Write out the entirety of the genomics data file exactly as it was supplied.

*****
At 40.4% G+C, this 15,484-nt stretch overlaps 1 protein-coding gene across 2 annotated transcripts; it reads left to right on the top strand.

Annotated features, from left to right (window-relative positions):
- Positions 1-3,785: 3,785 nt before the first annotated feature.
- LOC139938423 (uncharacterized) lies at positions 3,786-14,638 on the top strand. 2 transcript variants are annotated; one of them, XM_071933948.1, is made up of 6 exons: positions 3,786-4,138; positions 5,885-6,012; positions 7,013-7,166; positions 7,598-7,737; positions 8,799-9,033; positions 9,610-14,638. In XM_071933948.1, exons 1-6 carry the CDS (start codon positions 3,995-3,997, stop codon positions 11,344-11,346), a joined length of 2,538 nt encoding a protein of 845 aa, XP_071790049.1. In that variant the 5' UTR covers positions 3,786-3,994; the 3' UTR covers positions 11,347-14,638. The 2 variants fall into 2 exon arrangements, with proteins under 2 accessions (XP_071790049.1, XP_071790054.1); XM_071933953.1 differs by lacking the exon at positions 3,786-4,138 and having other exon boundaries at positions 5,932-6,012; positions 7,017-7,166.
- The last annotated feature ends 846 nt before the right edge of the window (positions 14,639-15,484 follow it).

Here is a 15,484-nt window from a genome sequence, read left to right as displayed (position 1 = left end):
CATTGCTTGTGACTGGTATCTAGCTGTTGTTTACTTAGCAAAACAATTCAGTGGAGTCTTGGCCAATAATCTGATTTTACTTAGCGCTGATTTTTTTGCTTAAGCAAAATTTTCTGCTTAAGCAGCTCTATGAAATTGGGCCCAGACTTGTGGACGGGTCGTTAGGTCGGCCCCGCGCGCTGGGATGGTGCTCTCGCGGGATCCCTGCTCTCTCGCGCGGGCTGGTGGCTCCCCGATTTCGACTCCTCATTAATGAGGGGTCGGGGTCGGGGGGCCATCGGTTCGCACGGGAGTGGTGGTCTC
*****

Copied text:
At 40.4% G+C, this 15,484-nt stretch overlaps 1 protein-coding gene across 2 annotated transcripts; it reads left to right on the top strand.

Annotated features, from left to right (window-relative positions):
- Positions 1-3,785: 3,785 nt before the first annotated feature.
- LOC139938423 (uncharacterized) lies at positions 3,786-14,638 on the top strand. 2 transcript variants are annotated; one of them, XM_071933948.1, is made up of 6 exons: positions 3,786-4,138; positions 5,885-6,012; positions 7,013-7,166; positions 7,598-7,737; positions 8,799-9,033; positions 9,610-14,638. In XM_071933948.1, exons 1-6 carry the CDS (start codon positions 3,995-3,997, stop codon positions 11,344-11,346), a joined length of 2,538 nt encoding a protein of 845 aa, XP_071790049.1. In that variant the 5' UTR covers positions 3,786-3,994; the 3' UTR covers positions 11,347-14,638. The 2 variants fall into 2 exon arrangements, with proteins under 2 accessions (XP_071790049.1, XP_071790054.1); XM_071933953.1 differs by lacking the exon at positions 3,786-4,138 and having other exon boundaries at positions 5,932-6,012; positions 7,017-7,166.
- The last annotated feature ends 846 nt before the right edge of the window (positions 14,639-15,484 follow it).

Here is a 15,484-nt window from a genome sequence, read left to right as displayed (position 1 = left end):
CATTGCTTGTGACTGGTATCTAGCTGTTGTTTACTTAGCAAAACAATTCAGTGGAGTCTTGGCCAATAATCTGATTTTACTTAGCGCTGATTTTTTTGCTTAAGCAAAATTTTCTGCTTAAGCAGCTCTATGAAATTGGGCCCAGACTTGTGGACGGGTCGTTAGGTCGGCCCCGCGCGCTGGGATGGTGCTCTCGCGGGATCCCTGCTCTCTCGCGCGGGCTGGTGGCTCCCCGATTTCGACTCCTCATTAATGAGGGGTCGGGGTCGGGGGGCCATCGGTTCGCACGGGAGTGGTGGTCTC